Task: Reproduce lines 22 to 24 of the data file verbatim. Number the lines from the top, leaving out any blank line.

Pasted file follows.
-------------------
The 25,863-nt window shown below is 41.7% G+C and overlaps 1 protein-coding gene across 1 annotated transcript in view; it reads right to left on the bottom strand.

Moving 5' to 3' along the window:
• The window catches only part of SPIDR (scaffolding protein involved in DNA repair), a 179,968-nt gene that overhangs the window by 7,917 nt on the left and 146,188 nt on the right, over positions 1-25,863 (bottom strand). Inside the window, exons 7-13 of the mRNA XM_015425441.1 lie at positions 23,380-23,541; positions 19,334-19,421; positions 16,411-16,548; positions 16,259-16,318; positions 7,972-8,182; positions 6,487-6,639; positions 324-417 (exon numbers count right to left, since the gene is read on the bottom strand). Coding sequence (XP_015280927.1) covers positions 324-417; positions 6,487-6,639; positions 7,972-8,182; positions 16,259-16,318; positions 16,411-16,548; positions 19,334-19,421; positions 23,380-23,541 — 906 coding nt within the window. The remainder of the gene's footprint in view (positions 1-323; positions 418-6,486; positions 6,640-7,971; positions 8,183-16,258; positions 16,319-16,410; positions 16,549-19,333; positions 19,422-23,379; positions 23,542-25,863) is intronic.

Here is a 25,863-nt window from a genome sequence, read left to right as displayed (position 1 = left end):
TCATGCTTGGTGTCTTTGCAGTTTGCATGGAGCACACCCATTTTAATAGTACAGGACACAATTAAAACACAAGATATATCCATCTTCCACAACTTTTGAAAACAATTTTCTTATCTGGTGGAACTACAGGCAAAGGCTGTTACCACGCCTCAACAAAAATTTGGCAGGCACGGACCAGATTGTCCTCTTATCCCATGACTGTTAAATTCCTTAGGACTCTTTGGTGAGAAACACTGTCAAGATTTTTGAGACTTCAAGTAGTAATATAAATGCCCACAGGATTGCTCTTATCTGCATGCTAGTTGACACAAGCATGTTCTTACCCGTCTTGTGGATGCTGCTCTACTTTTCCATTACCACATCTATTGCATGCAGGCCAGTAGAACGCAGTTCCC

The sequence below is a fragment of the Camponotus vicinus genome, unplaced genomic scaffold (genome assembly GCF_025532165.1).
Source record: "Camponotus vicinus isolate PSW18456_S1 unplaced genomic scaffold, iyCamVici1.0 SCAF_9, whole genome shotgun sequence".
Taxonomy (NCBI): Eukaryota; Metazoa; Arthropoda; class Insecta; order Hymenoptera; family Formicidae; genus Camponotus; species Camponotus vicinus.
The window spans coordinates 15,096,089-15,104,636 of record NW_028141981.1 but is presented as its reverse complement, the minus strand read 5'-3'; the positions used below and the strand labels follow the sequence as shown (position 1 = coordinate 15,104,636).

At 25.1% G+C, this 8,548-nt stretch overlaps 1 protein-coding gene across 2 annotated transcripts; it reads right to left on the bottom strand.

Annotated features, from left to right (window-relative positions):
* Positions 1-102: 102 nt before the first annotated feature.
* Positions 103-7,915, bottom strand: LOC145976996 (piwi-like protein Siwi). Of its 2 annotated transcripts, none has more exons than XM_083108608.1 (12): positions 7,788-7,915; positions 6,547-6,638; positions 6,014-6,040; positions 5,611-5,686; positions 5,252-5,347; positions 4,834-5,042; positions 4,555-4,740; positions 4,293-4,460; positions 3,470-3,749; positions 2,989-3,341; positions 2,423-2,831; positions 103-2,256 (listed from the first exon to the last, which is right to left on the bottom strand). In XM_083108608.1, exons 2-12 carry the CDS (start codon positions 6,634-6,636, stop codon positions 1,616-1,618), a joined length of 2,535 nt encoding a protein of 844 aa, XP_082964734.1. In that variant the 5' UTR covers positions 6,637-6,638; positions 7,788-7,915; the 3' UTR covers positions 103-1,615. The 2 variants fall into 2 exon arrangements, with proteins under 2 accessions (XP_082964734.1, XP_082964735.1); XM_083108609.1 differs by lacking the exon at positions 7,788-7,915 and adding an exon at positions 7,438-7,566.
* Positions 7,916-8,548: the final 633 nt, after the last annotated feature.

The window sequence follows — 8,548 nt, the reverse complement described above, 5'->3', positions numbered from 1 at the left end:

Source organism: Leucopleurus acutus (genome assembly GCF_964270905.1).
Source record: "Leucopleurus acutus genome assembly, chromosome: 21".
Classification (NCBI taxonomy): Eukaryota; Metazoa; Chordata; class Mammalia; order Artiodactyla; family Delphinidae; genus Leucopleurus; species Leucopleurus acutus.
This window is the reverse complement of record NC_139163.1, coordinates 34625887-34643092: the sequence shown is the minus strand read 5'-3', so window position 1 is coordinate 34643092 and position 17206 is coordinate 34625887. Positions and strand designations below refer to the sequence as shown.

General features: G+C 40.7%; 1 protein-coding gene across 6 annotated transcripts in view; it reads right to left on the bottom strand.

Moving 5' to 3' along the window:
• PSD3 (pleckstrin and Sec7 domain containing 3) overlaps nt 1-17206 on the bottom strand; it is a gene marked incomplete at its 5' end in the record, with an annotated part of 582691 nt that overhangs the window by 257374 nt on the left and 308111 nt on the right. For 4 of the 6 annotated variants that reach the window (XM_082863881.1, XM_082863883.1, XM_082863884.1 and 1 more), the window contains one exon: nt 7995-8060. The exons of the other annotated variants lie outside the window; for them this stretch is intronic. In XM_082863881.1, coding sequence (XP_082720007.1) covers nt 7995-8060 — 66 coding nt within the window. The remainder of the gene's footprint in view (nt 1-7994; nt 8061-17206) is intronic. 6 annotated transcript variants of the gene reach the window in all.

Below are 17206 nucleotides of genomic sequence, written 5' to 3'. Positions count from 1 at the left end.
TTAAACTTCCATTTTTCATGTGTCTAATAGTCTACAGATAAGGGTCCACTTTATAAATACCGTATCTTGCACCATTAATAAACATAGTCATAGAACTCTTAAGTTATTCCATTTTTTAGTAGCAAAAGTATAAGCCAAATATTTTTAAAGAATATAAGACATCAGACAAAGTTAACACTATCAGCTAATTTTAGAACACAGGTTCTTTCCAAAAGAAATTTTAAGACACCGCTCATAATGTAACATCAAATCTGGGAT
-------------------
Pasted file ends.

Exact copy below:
• PSD3 (pleckstrin and Sec7 domain containing 3) overlaps nt 1-17206 on the bottom strand; it is a gene marked incomplete at its 5' end in the record, with an annotated part of 582691 nt that overhangs the window by 257374 nt on the left and 308111 nt on the right. For 4 of the 6 annotated variants that reach the window (XM_082863881.1, XM_082863883.1, XM_082863884.1 and 1 more), the window contains one exon: nt 7995-8060. The exons of the other annotated variants lie outside the window; for them this stretch is intronic. In XM_082863881.1, coding sequence (XP_082720007.1) covers nt 7995-8060 — 66 coding nt within the window. The remainder of the gene's footprint in view (nt 1-7994; nt 8061-17206) is intronic. 6 annotated transcript variants of the gene reach the window in all.

Below are 17206 nucleotides of genomic sequence, written 5' to 3'. Positions count from 1 at the left end.
TTAAACTTCCATTTTTCATGTGTCTAATAGTCTACAGATAAGGGTCCACTTTATAAATACCGTATCTTGCACCATTAATAAACATAGTCATAGAACTCTTAAGTTATTCCATTTTTTAGTAGCAAAAGTATAAGCCAAATATTTTTAAAGAATATAAGACATCAGACAAAGTTAACACTATCAGCTAATTTTAGAACACAGGTTCTTTCCAAAAGAAATTTTAAGACACCGCTCATAATGTAACATCAAATCTGGGAT